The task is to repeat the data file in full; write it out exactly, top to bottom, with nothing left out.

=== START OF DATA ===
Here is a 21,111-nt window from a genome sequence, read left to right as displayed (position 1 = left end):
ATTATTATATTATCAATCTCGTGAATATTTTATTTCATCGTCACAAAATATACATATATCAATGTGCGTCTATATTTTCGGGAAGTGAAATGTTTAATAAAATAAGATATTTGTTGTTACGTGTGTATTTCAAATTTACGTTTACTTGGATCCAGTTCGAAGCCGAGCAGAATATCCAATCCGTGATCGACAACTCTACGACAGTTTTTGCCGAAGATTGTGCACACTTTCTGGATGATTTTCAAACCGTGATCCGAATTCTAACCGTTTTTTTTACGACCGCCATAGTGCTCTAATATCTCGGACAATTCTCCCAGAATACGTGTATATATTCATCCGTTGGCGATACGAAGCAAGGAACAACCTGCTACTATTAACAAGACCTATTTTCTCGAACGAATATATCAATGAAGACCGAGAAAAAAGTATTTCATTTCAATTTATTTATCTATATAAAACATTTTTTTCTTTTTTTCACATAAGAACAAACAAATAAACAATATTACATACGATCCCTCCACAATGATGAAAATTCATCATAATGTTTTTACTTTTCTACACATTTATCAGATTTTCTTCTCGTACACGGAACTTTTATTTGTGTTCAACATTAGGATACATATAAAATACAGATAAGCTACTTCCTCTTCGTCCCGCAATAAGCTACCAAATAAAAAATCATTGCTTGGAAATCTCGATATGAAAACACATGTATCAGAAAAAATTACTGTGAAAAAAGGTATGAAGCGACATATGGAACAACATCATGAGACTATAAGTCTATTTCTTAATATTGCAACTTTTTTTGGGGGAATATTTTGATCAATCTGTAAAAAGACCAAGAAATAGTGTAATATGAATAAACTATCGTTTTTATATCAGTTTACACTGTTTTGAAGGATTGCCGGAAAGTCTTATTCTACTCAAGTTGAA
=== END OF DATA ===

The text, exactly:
Here is a 21,111-nt window from a genome sequence, read left to right as displayed (position 1 = left end):
ATTATTATATTATCAATCTCGTGAATATTTTATTTCATCGTCACAAAATATACATATATCAATGTGCGTCTATATTTTCGGGAAGTGAAATGTTTAATAAAATAAGATATTTGTTGTTACGTGTGTATTTCAAATTTACGTTTACTTGGATCCAGTTCGAAGCCGAGCAGAATATCCAATCCGTGATCGACAACTCTACGACAGTTTTTGCCGAAGATTGTGCACACTTTCTGGATGATTTTCAAACCGTGATCCGAATTCTAACCGTTTTTTTTACGACCGCCATAGTGCTCTAATATCTCGGACAATTCTCCCAGAATACGTGTATATATTCATCCGTTGGCGATACGAAGCAAGGAACAACCTGCTACTATTAACAAGACCTATTTTCTCGAACGAATATATCAATGAAGACCGAGAAAAAAGTATTTCATTTCAATTTATTTATCTATATAAAACATTTTTTTCTTTTTTTCACATAAGAACAAACAAATAAACAATATTACATACGATCCCTCCACAATGATGAAAATTCATCATAATGTTTTTACTTTTCTACACATTTATCAGATTTTCTTCTCGTACACGGAACTTTTATTTGTGTTCAACATTAGGATACATATAAAATACAGATAAGCTACTTCCTCTTCGTCCCGCAATAAGCTACCAAATAAAAAATCATTGCTTGGAAATCTCGATATGAAAACACATGTATCAGAAAAAATTACTGTGAAAAAAGGTATGAAGCGACATATGGAACAACATCATGAGACTATAAGTCTATTTCTTAATATTGCAACTTTTTTTGGGGGAATATTTTGATCAATCTGTAAAAAGACCAAGAAATAGTGTAATATGAATAAACTATCGTTTTTATATCAGTTTACACTGTTTTGAAGGATTGCCGGAAAGTCTTATTCTACTCAAGTTGAA